CDC: Conditional Sailing Order Remains in Effect Until November

Cruise ship in port
Photo by Jeff Manes/iStock/Getty Images Plus/Getty Images

On Wednesday, travel groups including the American Society of Travel Advisors (ASTA) and Cruise Lines International Association (CLIA) called on the federal government and Centers for Disease Control and Prevention (CDC) to lift its “Framework for Conditional Sailing” Order as a way to restart the cruise industry.

Thursday morning, according to CNN, the CDC responded, saying the Order would stay in place through November 1, 2021. “On October 30, 2020, CDC issued ‘Framework for Conditional Sailing’ Order (CSO) that remains in effect until November 1, 2021. Returning to passenger cruising is a phased approach to mitigate the risk of spreading COVID-19. Details for the next phase of the CSO are currently under interagency review,” the CDC said in a statement to CNN.

In a statement on Wednesday, ASTA president and CEO Zane Kerby said, “early indications that vaccinated individuals are not likely to spread the virus is a compelling reason to permit the resumption of cruises, especially considering the comprehensive hygiene and safety standards already put in place by the cruise lines.”

Kelly Craighead, CLIA’s president and CEO, in a separate statement, said: “Over the past eight months, a highly controlled resumption of cruising has continued in Europe, Asia and the South Pacific—with nearly 400,000 passengers sailing to date in more than 10 major cruise markets. These voyages were successfully completed with industry-leading protocols that have effectively mitigated the spread of COVID-19. Additional sailings are planned in the Mediterranean and Caribbean later this spring and summer.”

According to CLIA, the “very small fraction of reported COVID cases” (fewer than 50 based on public reports) is much lower than the rate on land or in any other transportation mode. It added that, following the industry’s voluntary suspension of operations one year ago, cruise lines have been prevented from operating in the U.S. by a series of “No Sail” Orders issued by the CDC. The CSO was issued last October but, since then, the CDC has not released any further guidance, as called for in the CSO, to support the resumption of U.S. cruise operations. The lack of any action by the CDC has effectively banned all sailings in the largest cruise market in the world. Cruising, CLIA said, is the only sector of the U.S. economy that remains prohibited, even as most others have opened or continued to operate throughout the pandemic.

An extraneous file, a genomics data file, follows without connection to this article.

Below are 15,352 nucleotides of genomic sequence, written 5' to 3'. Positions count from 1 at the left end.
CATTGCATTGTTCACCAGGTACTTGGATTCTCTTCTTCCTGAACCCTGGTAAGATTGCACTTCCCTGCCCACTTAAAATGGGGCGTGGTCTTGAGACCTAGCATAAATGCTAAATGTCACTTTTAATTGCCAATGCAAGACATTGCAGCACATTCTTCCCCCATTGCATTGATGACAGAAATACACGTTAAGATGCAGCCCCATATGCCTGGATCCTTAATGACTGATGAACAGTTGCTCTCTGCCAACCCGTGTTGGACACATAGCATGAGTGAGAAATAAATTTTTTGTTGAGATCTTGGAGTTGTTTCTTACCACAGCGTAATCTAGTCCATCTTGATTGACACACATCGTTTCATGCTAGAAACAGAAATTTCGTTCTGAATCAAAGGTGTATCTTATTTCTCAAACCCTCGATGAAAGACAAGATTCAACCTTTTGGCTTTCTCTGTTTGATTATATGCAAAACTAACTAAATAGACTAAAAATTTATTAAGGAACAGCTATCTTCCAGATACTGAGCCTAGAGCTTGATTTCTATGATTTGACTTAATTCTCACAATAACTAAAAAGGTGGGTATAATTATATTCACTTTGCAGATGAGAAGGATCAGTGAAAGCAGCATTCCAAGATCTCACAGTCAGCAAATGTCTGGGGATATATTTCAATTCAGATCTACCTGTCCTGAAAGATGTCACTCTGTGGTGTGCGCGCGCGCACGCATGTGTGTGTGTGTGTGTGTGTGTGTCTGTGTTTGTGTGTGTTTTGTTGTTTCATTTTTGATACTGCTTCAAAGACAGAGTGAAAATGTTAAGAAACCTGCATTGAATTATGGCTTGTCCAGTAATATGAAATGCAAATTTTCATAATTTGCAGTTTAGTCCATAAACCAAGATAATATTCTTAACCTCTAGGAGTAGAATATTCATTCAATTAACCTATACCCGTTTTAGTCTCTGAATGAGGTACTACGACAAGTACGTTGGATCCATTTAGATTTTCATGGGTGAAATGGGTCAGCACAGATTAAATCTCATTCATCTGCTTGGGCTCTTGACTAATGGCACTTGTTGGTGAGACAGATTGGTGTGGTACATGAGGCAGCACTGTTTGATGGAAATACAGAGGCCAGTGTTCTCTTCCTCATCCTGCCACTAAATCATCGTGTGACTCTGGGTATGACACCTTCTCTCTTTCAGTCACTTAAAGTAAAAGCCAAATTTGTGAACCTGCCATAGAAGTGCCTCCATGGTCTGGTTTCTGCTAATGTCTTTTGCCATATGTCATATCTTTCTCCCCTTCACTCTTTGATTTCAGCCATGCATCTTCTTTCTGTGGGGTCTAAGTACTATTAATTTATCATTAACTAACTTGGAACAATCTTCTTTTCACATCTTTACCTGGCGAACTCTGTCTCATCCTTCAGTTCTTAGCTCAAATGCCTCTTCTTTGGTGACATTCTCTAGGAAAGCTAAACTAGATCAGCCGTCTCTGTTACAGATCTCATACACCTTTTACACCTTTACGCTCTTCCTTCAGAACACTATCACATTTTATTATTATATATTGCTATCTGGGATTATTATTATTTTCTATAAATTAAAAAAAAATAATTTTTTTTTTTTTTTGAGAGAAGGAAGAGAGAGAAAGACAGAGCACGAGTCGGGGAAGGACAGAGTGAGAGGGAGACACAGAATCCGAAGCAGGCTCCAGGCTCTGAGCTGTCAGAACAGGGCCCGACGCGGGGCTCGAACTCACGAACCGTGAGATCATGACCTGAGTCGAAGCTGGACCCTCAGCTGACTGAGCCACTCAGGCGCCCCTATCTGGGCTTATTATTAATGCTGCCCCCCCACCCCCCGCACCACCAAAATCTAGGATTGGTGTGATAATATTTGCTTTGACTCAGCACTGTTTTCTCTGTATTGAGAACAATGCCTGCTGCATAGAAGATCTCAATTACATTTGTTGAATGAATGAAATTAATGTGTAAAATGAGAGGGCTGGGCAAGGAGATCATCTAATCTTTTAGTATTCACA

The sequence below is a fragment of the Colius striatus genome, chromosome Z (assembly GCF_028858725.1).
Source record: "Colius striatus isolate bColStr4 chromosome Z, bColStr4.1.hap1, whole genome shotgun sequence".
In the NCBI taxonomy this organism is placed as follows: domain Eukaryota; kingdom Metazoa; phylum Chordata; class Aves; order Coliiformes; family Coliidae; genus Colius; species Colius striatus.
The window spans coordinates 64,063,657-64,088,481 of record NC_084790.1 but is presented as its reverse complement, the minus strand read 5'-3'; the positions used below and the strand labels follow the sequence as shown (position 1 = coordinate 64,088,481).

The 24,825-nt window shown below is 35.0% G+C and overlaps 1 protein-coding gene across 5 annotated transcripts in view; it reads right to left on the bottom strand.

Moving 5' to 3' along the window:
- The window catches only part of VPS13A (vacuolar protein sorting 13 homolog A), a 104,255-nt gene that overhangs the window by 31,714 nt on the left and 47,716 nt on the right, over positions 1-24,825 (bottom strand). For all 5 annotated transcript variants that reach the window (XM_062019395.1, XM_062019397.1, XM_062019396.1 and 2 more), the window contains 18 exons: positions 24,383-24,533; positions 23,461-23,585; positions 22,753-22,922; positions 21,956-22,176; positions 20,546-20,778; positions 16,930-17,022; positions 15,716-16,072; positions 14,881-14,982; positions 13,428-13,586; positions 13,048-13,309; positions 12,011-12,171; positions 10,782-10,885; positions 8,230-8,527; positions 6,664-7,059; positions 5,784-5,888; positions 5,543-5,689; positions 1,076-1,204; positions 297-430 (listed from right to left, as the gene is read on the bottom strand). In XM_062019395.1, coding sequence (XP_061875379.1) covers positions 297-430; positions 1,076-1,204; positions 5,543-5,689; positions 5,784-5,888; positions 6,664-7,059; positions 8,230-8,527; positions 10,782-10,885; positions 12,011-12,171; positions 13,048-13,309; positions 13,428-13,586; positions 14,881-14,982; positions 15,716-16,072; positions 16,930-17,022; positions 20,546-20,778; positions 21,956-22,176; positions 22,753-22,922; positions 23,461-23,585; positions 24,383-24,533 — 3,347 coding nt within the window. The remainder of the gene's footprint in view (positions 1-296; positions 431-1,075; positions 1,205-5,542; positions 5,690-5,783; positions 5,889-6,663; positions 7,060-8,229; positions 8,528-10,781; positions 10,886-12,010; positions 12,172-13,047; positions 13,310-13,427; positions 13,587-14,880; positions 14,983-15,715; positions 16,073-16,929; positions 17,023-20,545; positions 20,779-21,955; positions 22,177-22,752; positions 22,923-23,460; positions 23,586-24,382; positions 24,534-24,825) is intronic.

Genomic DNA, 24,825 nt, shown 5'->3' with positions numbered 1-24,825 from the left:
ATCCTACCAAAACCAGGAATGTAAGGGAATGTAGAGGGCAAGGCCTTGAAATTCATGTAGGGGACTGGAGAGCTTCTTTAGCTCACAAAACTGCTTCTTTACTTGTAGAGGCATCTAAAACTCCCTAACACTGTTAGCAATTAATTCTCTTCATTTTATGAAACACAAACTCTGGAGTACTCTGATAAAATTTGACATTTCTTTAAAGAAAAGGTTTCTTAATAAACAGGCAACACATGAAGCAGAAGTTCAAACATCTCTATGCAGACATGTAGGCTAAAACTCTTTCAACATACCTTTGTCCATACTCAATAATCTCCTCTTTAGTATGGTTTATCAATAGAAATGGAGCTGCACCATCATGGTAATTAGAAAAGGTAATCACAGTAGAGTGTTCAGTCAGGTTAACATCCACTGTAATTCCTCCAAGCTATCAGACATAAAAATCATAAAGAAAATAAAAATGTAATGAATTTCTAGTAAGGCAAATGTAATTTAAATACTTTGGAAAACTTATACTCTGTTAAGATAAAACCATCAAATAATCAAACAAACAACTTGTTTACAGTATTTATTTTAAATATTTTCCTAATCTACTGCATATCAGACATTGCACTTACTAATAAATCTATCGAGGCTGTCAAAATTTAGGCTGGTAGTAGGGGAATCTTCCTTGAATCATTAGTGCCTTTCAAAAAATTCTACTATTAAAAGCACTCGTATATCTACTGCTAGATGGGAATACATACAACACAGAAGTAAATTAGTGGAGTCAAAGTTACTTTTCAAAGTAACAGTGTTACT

According to CLIA, restarting cruises as part of the broader travel industry will provide a much-needed boost to the U.S. economy—with the cruise industry supporting nearly 450,000 American jobs and contributing over $55.5 billion annually, prior to the pandemic.  Based on economic modeling by research firm BREA, more than 300,000 jobs 
have been lost in the United States due to the suspension of cruises.

Pete Trombetta, lodging and cruise analyst for Moody’s, said in the wake of the CDC’s denial to meet ASTA, CLIA and other’s requests, “The Centers for Disease Control and Prevention’s statement is a blow to the cruise industry as U.S. cruise operations will be suspended for another vital summer season.”

“This decision once again brings liquidity to the forefront as cruise lines, including Carnival [Corporation], Royal Caribbean [Group] and [Norwegian Cruise Lines Holdings], will be looking at continued monthly cash burn for at least another 12 months. While a modest amount of cruising is expected to take place this summer, with various cruise lines moving ships to new home ports in places like Bermuda, the Bahamas and Israel, this will not be sufficient to offset the companies’ fixed costs.”

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